The Lost Subways of North America: A Cartographic Guide to the Past, Present, and What Might Have Been by Jake Berman

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Posted 2023-12-31

People PlacesBook Notes by John December

In The Lost Subways of North America, cartographer Jake Berman finds patterns in not just his diagrams of transit systems from the past, imagined, proposed, and built, but also in the forces at play in North American transit history. His book surveys 23 transit systems in the US and Canada, and, in his maps and summaries of each, he touches on unique aspects of geography, political will, development, and the themes of transit system losses and lessons learned.

Berman's book arises from his simple question (p. 1): "Why doesn't LA have good public transit?" He finds his answer in a common-sense approach through his cartographic work and by examining each transit system's past, possibilities, and present state. He admits his book's limitations (p. 2): he will look at critical factors of each system, but he admits that there may be many more factors.

The colorful maps shine in this book (and are available for sale at www.lostsubways.com). Although each transit system's text coverage consists of just a few pages, these summaries provide useful overviews of each transit system's development that could serve any citizen, transit user, decision-maker, or transportation professional with some insight. In particular, many young people today may never have realized that alternatives to automobile transit flourished a century ago with extensive urban rail systems at all scales covering large, medium, and some small cities all over the country in spiderwebs of frequently operating and well-used rail transit lines. Perhaps by seeing these maps showing early streetcar and urban rail systems, present-day people may realize that alternatives to car-dominance of transportation have operated, flourished, and are possible now.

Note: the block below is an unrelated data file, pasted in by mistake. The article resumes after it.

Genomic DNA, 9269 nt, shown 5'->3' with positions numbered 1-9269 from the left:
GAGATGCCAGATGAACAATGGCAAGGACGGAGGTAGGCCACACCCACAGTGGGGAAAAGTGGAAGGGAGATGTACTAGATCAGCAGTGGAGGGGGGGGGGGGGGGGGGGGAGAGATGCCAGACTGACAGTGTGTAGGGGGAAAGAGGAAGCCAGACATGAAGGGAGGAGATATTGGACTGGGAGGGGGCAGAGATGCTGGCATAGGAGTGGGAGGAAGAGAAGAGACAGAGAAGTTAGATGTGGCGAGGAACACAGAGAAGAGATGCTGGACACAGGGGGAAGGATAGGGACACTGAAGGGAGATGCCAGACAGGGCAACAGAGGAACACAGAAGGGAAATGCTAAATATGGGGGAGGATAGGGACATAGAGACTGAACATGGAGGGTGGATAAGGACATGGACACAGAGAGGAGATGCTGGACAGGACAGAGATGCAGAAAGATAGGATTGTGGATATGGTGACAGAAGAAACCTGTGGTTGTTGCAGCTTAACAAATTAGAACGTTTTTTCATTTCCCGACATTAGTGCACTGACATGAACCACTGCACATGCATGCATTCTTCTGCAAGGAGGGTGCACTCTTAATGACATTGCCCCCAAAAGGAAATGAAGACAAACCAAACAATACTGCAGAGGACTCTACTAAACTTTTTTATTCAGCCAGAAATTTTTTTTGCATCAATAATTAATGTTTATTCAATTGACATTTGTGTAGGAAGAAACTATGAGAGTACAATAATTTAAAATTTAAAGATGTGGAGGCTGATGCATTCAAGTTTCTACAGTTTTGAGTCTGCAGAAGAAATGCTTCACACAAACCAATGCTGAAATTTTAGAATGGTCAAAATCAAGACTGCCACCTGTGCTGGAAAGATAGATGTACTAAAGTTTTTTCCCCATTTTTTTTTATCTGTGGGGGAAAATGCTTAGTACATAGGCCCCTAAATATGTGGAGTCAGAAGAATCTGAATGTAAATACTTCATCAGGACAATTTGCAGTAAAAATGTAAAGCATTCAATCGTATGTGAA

A concise primer on these transit modes starts the book. Berman states a concise overview of good transit: "Good mass transit should be fast, frequent, and reliable, and it should go where people want to go. This does not require a specific technology, but it does require choosing the right tool for the job." (p. 3). This concise description of transit goals corresponds to widely accepted principles of transit (Rodrigue et al., 2020; Woldeamanuel, 2016; Spieler, 2018; )

Berman also concisely presents a helpful glossary of transit modes, including:

Berman's title phrase, "Lost Subways," is an excellent attention-getting simplification and marketing term for his maps for sale. However, his coverage is more accurately the multimodal story of 23 metropolitan transit systems and their historical development, including how different types of transit modes, vehicles, and systems grew and interacted in different urban geographies.

Berman's book tells of losses and lessons, and these insights can help reveal patterns that could inform the planning, operation, and future of transit. Here are just some highlights of these losses and lessons:

Losses

Lessons

Each transit system Berman examined revealed a unique story of many forces. The transition of North American mobility from pre-automotive modes to the rapid adoption of early rail technologies marked a time of the rise of vibrant urban areas where walking and transit mode fabrics became etched into urban cores. The age of multimodal urban mobility ended with the introduction and exclusive promotion of the automobile as the apex of transportation. The lessons learned revolve around understanding the strength of land use to support transit and the clarity of vision, leadership, and ambition required to build and manage metropolitan-scale infrastructure projects.

In the end, Berman's book's strengths include his maps of historic, imagined, proposed, and operating transit systems but also the insight he briefly explains in the text: the wisdom of placing transit near people, the power of unleashing productive land use near transit, and the wisdom of providing multimodal transit options with the simple principles of speed, frequency, and reliability. Combining competence for day-to-day management and vision for long-term and big-picture planning with a keen political will to succeed may be the critical ingredients for a metropolitan transit system's success.

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2024-05-14 · John December · Terms © johndecember.com